Meanwhile, neither business investment nor exports seem to be growing fast enough to make up for the housing slump.

Now maybe we’ll still manage that soft landing despite a rapidly rising number of unsold houses; or maybe there’s a boom in business investment and/or exports just over the horizon. But based on what we know now, there’s an economic slowdown coming.

This slowdown might not be sharp enough to be formally declared a recession. But weak growth feels like a recession to most people; remember the long “jobless recovery” that followed the official end of the 2001 recession?

And what will policy makers do about a slump, if it happens? A snarky but accurate description of monetary policy over the past five years is that the Federal Reserve successfully replaced the technology bubble with a housing bubble. But where will the Fed find another bubble?

And with the budget still deep in deficit and the costs of the Iraq war still spiraling upward, it’s hard to see Congress agreeing on any significant fiscal stimulus package — especially because history suggests that the Bush administration and Congressional leaders will turn any debate about how to help the economy into yet another attempt to smuggle in tax cuts for the wealthy.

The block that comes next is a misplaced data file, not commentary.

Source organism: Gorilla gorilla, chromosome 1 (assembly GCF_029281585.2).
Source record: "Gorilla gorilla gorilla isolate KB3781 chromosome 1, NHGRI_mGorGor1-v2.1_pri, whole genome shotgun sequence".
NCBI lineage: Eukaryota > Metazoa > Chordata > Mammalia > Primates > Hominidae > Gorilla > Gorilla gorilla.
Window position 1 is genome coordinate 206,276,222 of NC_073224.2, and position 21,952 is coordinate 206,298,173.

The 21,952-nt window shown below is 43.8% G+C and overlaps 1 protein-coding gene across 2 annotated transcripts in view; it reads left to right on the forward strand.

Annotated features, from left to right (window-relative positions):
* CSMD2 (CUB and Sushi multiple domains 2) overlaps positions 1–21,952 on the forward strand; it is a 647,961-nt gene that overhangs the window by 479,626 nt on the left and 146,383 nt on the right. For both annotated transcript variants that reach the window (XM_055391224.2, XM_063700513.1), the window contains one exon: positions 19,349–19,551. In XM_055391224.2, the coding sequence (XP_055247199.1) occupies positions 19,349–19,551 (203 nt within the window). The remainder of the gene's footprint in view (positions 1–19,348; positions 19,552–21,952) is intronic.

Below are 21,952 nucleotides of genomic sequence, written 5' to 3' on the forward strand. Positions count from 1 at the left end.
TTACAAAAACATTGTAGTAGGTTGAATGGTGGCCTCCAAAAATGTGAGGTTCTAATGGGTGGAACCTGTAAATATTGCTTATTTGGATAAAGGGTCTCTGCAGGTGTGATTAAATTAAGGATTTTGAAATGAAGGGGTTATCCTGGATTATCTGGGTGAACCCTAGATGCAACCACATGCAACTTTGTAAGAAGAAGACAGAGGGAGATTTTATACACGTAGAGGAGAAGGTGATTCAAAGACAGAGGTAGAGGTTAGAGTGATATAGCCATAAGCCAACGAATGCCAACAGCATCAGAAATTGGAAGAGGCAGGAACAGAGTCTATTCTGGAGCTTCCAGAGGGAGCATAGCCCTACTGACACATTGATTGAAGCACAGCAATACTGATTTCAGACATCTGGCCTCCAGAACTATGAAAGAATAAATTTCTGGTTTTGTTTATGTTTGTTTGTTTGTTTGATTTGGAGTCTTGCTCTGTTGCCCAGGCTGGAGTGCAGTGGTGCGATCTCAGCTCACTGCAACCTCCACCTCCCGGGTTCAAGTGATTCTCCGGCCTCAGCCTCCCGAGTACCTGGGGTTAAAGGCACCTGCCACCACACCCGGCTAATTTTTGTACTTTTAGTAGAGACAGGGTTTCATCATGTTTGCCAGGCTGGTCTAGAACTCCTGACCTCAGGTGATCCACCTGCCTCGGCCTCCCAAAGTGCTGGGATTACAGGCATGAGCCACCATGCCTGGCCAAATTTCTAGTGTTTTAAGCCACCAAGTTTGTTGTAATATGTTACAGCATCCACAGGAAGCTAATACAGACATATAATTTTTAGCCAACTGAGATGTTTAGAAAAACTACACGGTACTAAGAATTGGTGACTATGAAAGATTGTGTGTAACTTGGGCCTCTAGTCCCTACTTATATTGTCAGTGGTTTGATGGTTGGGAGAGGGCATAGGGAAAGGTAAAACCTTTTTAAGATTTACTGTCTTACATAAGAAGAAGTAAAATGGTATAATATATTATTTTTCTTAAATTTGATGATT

One last thing: the real wages of most workers fell during the “Bush boom” of the last three years. If that boom, such as it was, is already over, workers have every right to ask, “Is that it?”

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9 Responses to “Intimations of Recession”

  1. Juan Says:

    Our monetary policy is designed to temper the rises and falls of the economy, in the ultimate goal of smoothing out the bulls and the bears into a steady rise of GDP (4% a year, the economists dream.) However, capitalism is built on volatility, and any first year student can tell you you can’t flip three pages in an economics textbook without hearing the word “cycle.” Yet somehow, everyone seems so surprised when economies fall into recessions or growth spurs, and the national media amplies and fuels the panics by announcing that this is something “new and different (The “New economy” of 1999, without a recession ever again, for example?) The truth is, we will hit another recession sooner or later, and then we’ll go back to growth. Capitalism thrives on building new things, and it’s easiest to grow once something has been destroyed.

    Personally, I think monetary policy, combined with the housing boom, softened the recession of 2001/2 a little bit too well. The public was waiting for the resounding repercussions of the stock market falling (normalizing), but hardly felt a dent. It was one of the mildest recessions on record. And perhaps, like draining a volcano, we didn’t allow the economy to sink far enough to begin growing again. Articles of uncertainty, such as the one above, seem to imply that we’re still reeling from the recession that never happened, and looking for another to start up soon.